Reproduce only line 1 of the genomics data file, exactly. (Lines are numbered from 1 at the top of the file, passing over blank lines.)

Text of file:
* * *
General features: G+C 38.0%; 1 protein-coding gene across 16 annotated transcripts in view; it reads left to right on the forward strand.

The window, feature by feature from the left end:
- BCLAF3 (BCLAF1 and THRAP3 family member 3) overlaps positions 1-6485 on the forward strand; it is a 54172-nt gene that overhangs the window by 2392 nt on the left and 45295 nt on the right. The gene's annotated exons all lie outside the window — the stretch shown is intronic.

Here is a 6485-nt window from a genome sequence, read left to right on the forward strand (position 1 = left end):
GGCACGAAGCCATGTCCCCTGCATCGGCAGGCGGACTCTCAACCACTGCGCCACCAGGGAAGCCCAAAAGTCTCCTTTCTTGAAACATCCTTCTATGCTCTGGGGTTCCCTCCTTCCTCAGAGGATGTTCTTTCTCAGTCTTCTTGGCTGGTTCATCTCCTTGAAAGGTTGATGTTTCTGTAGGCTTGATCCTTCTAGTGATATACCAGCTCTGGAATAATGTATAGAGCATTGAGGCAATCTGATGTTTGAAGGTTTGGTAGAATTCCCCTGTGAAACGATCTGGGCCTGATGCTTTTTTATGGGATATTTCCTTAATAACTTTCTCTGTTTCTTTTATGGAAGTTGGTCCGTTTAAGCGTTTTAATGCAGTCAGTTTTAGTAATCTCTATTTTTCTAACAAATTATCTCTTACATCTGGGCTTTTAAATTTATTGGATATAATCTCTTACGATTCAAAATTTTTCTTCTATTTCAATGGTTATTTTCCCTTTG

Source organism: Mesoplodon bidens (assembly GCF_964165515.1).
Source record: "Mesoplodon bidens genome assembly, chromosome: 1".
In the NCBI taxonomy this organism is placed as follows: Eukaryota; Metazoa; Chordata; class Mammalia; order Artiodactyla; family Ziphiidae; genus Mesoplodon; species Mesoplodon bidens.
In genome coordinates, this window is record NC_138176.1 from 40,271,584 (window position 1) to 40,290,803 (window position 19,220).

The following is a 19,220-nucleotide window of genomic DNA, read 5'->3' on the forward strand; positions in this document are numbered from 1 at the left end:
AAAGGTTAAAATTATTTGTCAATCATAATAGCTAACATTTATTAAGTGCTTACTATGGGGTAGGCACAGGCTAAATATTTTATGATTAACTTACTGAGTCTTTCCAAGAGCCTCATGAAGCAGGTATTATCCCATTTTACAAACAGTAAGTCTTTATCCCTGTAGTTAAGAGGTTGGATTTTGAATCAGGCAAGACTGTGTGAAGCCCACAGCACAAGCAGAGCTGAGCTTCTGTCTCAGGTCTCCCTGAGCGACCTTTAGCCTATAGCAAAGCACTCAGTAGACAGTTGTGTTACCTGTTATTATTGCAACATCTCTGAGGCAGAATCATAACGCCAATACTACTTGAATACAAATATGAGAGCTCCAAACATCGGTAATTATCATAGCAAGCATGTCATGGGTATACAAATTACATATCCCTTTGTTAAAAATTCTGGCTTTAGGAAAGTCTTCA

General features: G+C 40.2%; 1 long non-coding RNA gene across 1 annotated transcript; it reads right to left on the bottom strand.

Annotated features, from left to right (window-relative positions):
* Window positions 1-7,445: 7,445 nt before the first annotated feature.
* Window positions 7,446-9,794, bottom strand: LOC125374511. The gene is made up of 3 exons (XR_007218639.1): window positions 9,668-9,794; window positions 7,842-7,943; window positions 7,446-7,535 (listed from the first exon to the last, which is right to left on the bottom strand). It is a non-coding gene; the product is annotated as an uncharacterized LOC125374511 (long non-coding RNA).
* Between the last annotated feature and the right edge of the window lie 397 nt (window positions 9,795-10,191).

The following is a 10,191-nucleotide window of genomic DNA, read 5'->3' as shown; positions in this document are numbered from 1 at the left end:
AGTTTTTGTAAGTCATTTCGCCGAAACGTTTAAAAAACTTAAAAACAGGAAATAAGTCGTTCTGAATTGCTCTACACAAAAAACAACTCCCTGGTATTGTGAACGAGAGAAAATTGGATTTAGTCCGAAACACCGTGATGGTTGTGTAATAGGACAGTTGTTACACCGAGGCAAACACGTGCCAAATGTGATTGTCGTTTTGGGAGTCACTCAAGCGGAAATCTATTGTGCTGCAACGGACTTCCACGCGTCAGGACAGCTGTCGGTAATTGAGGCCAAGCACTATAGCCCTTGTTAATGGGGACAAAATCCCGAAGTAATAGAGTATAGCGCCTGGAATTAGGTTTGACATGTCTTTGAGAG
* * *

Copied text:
General features: G+C 38.0%; 1 protein-coding gene across 16 annotated transcripts in view; it reads left to right on the forward strand.